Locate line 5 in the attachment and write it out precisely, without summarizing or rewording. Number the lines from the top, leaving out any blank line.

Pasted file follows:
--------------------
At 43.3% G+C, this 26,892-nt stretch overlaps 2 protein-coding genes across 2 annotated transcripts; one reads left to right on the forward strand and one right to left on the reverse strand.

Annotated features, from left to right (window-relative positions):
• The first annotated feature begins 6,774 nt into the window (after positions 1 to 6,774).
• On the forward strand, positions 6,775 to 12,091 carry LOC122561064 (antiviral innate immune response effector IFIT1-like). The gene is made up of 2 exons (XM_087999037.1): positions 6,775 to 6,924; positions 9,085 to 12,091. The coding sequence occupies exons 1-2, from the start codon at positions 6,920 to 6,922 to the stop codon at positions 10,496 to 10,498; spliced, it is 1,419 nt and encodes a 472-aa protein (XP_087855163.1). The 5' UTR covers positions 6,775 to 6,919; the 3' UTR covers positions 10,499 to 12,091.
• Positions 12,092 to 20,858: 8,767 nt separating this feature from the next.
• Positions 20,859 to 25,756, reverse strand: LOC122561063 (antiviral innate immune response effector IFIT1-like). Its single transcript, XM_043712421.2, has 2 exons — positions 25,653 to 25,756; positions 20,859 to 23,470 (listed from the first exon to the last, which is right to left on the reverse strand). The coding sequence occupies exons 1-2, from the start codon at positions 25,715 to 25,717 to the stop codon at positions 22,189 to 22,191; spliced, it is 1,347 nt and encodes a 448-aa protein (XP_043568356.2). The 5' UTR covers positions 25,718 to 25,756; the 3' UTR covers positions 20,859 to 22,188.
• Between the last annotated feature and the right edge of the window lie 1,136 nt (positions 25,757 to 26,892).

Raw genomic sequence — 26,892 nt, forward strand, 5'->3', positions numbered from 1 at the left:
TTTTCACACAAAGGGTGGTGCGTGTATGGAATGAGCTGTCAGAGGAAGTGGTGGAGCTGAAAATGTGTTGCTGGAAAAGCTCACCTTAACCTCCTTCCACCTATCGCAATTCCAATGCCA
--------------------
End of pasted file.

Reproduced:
• Positions 12,092 to 20,858: 8,767 nt separating this feature from the next.